An Alabama jury has awarded $7.5 million to an Iranian-born car dealer who was slandered by a rival as “Taliban Toyota.”
The settlement is actually significantly less than the $28 million sought by Shawn Esfahani, owner of Eastern Shore Toyota, in Daphne, Alabama. But the naturalized citizen, who fled his native country following the Islamic revolution in 1980 said the more important victory is to take action against tactics he called “un-American.”
The case centered around comments made by a manager at Bob Tyler Toyota, another dealership just over the state line in Pensacola, Florida. According to the lawsuit Esfahani was described as Iraqi – not Iranian – and accused of sending money to Middle East terrorists.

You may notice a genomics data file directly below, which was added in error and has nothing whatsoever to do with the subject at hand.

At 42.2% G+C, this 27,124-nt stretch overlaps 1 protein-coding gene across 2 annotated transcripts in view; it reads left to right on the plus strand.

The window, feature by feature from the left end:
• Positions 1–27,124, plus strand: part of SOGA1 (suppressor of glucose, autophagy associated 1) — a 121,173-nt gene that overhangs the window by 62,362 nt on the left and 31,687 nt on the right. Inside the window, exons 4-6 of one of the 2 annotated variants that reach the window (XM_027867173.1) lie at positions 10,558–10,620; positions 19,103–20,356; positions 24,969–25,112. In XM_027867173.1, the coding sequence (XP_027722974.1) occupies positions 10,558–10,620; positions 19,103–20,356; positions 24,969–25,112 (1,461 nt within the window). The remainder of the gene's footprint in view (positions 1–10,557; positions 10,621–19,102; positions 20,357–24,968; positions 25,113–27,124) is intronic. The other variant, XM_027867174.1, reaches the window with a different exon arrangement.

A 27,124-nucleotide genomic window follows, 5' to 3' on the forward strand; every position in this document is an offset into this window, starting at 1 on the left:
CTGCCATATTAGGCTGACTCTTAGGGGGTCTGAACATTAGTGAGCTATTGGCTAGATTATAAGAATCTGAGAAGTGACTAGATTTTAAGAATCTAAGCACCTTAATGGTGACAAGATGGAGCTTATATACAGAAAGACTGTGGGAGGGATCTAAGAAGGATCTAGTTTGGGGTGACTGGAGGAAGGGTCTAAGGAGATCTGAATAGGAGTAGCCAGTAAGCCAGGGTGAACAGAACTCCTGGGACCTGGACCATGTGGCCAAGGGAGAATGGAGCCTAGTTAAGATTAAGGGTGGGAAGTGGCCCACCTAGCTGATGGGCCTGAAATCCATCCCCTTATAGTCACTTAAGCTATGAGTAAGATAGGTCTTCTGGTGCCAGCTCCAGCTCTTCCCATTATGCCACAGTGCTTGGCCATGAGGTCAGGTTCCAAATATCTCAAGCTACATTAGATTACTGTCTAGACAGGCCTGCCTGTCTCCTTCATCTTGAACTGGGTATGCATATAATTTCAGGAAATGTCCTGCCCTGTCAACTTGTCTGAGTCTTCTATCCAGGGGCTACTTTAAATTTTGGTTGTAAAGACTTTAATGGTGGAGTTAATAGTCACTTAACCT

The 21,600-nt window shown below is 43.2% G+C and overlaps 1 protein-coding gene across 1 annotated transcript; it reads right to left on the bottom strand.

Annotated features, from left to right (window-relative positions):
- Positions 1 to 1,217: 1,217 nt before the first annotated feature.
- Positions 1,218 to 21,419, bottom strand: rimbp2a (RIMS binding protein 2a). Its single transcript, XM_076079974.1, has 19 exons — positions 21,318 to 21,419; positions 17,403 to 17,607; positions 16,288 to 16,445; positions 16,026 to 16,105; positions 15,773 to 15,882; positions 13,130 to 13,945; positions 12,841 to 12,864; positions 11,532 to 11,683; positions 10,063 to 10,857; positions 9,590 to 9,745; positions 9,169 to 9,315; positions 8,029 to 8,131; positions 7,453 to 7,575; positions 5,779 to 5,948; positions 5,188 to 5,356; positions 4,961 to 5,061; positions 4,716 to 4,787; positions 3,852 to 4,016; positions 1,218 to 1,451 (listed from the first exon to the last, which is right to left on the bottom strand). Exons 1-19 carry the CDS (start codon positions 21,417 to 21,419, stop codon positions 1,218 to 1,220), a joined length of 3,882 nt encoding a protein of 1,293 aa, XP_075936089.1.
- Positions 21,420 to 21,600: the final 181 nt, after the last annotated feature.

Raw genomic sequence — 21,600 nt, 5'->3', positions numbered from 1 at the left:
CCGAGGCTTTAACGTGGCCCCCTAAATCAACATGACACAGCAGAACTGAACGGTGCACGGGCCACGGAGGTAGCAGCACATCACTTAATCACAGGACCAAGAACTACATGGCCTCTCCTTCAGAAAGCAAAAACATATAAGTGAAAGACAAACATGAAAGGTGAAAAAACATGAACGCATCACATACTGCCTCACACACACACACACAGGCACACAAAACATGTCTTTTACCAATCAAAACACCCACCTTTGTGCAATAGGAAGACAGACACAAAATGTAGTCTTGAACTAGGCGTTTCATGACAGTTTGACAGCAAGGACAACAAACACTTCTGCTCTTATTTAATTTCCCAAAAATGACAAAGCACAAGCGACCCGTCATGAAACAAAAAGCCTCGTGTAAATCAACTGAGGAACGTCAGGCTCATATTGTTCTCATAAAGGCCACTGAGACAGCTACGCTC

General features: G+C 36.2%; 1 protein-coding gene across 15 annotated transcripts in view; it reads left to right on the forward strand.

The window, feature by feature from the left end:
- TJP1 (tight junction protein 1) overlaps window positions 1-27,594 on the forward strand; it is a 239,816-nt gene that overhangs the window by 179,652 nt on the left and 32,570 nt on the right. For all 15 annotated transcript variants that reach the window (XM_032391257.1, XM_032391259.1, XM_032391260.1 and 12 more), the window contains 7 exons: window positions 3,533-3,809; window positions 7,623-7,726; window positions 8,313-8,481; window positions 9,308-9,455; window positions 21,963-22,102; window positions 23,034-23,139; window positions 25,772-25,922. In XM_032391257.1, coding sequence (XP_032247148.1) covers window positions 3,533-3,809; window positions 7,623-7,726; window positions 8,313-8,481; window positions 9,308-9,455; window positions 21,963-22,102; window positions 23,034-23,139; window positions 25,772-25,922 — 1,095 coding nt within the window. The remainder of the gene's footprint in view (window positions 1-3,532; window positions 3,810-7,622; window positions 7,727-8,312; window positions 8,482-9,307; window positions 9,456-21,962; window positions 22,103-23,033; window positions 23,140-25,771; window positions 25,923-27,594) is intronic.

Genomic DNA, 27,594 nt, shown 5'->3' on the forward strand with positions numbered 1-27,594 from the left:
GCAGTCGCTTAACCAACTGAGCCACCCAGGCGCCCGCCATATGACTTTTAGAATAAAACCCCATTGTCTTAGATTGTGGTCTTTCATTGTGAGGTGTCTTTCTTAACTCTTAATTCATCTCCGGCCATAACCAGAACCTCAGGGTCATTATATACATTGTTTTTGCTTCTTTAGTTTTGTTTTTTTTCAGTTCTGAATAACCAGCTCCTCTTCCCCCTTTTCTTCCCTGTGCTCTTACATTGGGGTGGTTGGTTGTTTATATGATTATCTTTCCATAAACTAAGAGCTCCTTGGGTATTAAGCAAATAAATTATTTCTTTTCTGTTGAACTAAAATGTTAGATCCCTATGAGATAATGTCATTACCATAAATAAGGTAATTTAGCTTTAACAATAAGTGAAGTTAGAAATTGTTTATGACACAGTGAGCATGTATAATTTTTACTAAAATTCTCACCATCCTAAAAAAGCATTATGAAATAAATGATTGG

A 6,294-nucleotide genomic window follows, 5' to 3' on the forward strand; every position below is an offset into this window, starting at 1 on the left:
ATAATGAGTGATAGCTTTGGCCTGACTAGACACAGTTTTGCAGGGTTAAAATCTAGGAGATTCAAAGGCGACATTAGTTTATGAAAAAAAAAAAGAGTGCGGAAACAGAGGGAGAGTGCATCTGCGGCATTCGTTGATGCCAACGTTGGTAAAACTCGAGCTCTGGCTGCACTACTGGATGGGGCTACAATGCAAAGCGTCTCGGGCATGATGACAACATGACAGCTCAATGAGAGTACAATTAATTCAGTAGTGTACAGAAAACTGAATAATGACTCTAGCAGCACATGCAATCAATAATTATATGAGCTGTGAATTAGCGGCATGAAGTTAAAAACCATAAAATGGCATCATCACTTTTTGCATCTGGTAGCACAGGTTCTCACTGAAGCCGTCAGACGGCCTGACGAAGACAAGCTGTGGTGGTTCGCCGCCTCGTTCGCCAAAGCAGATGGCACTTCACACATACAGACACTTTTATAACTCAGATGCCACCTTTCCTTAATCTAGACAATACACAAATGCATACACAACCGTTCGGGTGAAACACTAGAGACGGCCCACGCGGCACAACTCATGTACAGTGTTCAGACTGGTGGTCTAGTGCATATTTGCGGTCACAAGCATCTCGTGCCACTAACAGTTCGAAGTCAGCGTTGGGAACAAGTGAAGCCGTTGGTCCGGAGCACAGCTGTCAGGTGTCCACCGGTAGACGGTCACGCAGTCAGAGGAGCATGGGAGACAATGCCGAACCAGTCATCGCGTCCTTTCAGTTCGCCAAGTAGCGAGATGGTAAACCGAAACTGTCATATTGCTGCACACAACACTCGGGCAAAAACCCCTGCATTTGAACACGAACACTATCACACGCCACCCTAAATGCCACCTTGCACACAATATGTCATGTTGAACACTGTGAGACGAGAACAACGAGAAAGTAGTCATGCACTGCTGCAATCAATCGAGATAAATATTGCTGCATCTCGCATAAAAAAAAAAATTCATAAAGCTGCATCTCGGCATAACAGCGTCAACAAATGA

The Florida dealership’s manager, Fred Kenner, reportedly told at least one customer that Esfahani “is funneling money back to his family and other terrorists. I have a brother over there and what you’re doing is helping kill my brother,” a reference to the fact that Kenner’s brother was in the military on assignment in the Mideast.
The claims were ironic in that Esfahani came to America following the Islamic takeover of Iran and the breakdown in diplomatic relations that followed the takeover of the U.S. embassy in Tehran. He later became a citizen and opened his Toyota store in 2007.
The jury took just three hours to decide the case, awarding Esfahani $2.5 million in compensatory damages and another $5 million in punitive damages.
The lawyer for Bob Tyler Toyota has not yet said whether he will appeal the verdict.
As for Esfahani, he told the Reuters news service that, “The feeling I received in the courtroom for the truth to come out was worth a lot more than any money anybody can give me,” adding that he hopes the verdict will send a message to “any other business that resorts to those kinds of actions to win at their game unfairly.”